portland health and wellness news
........taking health and wellness to a whole new level
April 2007 - Vol 4, Issue 4
In This Issue
Sign Up
quick links
Greetings!

Although it's officially Spring and the days are finally a little longer, it's not yet time to put away our sweaters and rain paraphernalia. But at least Portlanders have one thing to look forward to....... the opening of the PSU Portland Farmers Market this Saturday (April 7th). So if you're tired of being cooped up, the downtown farmers market is a great way to get in the mood for Spring and stock op on fresh, local veggies, plants/plant starts, and seafood. By the way, if you go to their website you can preview which items are available. (http://www.portlandfarmersmarket.org/? sm=product_avail)

If you are looking for current information on women's health issues, consider attending the OHSU Women's Health Conference on Saturday, April 28th at the Convention Center. Topics covered range from recent medical breakthroughs to how to get a good night's sleep. Best-selling author and New York Times personal health columnist Jane Brody will be the keynote speaker. Her powerful talk can help you change the way you think about your health. And while you're at the conference, make sure you stop by our booth and register for a chance to win a free cooking class!

Over the years we have been asked about the differences between fish oil and flaxseed oil in terms of health benefits. In this issue we will attempt to answer the burning question: "which is a better source of omega 3 fatty acids: fish oil or flaxseed oil?". A diet rich in omega 3s can be good for your health; stay tuned for more information on their potential health benefits in our May e-newsletter.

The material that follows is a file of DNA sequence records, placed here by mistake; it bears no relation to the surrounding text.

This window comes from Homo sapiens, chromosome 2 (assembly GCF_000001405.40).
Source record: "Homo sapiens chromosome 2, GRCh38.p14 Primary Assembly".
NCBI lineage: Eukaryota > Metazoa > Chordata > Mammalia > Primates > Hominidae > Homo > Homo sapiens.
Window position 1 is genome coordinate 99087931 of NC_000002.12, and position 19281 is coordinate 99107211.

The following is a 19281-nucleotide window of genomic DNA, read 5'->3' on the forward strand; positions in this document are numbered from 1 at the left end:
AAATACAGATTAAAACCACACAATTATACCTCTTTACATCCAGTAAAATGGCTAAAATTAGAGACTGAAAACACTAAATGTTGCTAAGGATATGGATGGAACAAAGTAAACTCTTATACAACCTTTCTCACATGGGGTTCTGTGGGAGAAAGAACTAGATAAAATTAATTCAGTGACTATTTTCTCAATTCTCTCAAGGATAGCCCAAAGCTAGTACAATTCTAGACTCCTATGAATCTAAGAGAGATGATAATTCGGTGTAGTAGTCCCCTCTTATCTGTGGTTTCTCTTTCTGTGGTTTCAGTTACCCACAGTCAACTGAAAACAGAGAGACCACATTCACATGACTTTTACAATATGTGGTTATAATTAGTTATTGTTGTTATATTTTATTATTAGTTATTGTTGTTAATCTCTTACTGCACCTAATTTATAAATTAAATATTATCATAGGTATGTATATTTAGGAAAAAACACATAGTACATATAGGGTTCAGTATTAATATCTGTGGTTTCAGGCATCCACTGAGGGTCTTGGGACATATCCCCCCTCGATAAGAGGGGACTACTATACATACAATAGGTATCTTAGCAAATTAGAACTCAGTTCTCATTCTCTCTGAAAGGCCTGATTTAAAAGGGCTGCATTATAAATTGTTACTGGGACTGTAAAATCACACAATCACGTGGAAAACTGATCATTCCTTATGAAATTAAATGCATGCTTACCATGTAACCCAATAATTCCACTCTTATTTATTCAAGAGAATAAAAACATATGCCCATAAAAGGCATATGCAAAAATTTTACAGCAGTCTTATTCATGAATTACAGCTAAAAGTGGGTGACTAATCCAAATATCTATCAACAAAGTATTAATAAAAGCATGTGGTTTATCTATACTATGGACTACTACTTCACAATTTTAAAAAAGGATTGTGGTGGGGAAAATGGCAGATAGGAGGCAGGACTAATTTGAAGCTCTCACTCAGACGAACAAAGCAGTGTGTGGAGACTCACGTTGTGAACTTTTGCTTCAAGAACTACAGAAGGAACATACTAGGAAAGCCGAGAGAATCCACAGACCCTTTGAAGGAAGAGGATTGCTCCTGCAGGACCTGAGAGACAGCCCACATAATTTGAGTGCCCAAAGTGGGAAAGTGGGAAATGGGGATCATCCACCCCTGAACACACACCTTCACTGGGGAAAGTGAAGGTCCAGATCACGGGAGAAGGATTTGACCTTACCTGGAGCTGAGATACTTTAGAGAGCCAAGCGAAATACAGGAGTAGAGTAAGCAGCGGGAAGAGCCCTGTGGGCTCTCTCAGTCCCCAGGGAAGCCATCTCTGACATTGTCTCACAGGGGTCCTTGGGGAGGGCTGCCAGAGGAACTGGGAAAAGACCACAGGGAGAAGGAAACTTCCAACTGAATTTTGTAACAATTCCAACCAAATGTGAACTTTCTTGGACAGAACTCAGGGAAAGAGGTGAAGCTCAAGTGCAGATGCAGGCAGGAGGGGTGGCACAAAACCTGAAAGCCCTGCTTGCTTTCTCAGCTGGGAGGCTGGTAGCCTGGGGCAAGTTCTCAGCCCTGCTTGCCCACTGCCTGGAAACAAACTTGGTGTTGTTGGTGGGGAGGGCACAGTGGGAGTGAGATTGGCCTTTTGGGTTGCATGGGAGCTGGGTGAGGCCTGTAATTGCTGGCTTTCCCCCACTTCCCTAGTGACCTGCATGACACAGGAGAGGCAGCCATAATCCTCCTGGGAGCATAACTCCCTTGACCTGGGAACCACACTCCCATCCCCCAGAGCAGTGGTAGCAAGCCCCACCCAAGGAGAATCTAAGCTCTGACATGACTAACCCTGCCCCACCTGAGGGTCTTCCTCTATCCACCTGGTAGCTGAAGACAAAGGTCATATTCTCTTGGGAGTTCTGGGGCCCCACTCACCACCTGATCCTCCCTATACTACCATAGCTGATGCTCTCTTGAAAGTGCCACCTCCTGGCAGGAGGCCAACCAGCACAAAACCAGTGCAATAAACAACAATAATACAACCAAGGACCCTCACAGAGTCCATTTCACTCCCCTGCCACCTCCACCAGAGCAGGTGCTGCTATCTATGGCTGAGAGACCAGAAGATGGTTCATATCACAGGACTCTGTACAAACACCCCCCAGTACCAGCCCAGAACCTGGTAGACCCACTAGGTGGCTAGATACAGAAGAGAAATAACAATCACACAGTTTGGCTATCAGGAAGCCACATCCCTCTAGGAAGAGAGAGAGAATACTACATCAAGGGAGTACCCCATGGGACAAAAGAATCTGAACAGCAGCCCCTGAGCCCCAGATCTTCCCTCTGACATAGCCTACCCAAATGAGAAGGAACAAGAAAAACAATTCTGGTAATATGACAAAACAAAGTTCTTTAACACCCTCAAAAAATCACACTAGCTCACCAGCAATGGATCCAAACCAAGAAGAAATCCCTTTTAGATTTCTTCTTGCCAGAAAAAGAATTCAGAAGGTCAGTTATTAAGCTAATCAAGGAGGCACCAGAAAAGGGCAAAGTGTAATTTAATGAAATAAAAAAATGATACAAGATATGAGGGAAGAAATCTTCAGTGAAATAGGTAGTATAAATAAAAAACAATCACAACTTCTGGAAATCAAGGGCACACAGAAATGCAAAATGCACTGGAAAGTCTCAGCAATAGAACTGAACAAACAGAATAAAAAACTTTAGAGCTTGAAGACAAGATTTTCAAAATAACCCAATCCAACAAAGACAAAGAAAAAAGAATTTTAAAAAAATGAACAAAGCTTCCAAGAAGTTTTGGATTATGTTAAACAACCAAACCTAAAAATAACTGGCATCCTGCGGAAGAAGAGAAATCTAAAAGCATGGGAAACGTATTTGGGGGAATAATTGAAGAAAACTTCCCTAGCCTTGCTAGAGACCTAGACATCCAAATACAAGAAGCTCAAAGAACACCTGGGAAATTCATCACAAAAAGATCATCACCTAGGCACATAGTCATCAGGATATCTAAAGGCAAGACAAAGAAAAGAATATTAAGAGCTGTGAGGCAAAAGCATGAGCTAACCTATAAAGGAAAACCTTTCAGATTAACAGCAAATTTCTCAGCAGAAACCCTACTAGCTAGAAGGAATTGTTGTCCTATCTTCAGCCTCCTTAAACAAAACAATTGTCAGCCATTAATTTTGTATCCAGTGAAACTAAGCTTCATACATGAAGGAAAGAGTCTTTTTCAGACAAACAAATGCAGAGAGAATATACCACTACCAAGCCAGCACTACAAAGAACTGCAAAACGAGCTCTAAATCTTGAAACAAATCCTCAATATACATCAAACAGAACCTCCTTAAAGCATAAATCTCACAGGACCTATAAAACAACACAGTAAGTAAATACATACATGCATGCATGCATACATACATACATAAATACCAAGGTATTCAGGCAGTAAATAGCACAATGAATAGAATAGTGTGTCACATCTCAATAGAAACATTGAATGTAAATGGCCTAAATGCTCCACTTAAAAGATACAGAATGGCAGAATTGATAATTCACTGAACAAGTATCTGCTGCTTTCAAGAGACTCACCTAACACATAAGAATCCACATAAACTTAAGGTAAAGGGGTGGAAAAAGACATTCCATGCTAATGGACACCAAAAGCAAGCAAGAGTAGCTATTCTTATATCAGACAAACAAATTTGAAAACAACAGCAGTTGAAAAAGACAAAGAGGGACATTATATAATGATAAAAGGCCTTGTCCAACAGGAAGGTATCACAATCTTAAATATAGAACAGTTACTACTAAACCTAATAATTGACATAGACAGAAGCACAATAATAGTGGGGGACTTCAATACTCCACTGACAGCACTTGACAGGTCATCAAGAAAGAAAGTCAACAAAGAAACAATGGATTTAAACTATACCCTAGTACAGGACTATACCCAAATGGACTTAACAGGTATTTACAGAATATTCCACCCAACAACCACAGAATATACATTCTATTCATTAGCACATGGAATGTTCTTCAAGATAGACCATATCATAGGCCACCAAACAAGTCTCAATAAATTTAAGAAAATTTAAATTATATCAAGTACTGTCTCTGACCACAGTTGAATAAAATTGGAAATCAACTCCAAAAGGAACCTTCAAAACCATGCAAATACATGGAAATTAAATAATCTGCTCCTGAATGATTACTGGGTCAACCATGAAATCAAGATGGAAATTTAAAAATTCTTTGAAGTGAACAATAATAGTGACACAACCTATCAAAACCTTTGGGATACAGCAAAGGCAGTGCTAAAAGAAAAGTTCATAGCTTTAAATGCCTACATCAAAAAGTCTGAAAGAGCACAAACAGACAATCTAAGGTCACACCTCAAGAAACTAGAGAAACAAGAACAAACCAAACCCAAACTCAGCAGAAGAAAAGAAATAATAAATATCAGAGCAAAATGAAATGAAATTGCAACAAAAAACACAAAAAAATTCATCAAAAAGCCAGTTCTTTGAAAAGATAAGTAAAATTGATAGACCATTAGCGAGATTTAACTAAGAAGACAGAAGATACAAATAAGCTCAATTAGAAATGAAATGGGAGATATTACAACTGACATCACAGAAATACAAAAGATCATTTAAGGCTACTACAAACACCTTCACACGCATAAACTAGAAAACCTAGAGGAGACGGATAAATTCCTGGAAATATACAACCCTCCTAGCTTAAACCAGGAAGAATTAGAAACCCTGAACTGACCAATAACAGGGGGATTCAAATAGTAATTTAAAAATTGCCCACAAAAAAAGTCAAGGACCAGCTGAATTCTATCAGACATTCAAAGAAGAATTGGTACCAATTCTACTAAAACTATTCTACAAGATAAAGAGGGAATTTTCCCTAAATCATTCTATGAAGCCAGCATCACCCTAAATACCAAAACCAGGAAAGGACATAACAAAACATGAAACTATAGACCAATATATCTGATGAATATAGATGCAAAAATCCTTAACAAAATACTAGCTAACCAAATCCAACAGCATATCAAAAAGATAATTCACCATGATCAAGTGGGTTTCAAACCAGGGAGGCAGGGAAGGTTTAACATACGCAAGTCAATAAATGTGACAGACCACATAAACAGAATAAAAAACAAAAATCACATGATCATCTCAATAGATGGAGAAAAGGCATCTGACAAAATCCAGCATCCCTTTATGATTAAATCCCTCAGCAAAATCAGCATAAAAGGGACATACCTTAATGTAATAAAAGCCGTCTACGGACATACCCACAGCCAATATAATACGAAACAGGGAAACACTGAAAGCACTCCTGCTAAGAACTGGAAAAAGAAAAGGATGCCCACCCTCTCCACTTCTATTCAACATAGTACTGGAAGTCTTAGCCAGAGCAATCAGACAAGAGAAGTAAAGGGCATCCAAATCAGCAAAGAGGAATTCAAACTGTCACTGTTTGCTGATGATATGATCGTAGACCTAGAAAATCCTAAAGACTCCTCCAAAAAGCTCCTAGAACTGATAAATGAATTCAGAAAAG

Don't forget to check out our recipe of the month. This month we will focus on a recipe high in omega 3 fatty acids that you will want to try out.

Portland Health and Wellness is anything but your typical medical clinic. We offer health-based cooking classes, a drop-in weight control group, and group psychotherapy for individuals with eating disorders or food and body image issues. We continue to offer exceptional individual healthcare services, and workshops and classes on various health topics. We also offer a year-long comprehensive weight reduction program. Victoria Mosse, MA, ATC, CNT, offers pilates at ph&w; on Monday evenings and Wednesday mornings.

We are pleased to announce that we will be offering yoga classes once again in the very near future. Please call or visit our website for updated information.

Our clinical team is committed to providing cutting-edge healthcare services. Donald Altman, MA, in addition to being a counselor, is a former Buddhist monk and award-winning writer. He offers '12 Weeks to Mindful Eating', a program he created to help individuals develop a healthier relationship with food, as well as workshops on stress management and mindfulness. Donald also offers individual counseling at ph&w.; Juleeanna Andreoni, MS, RD , is a clinical nutritionist with a broad range of experience. She is certified in adult, adolescent, and childhood weight management. Juleeanna has appeared on AM Northwest. Christine Howard, PsyD continues to provide individual psychotherapy and is now offering group psychotherapy for individuals with bulimia or binge eating disorder. Marcela Vinocur, MD serves as the director of PH&W;'s unique weight reduction program and maintains a psychopharmacology practice.

  • Apr 7.........mindful cooking/mindful eating
  • Apr 14.......cooking with greens
  • Apt 21.......cooking 101: a class for men who hate to cook
  • May 9........intro to mindful eating
  • May 12......one pot cooking
  • May 19......cooking for diabetes made easy
  • May 23......intro to mindful eating
  • June 27.....12 weeks to mindful eating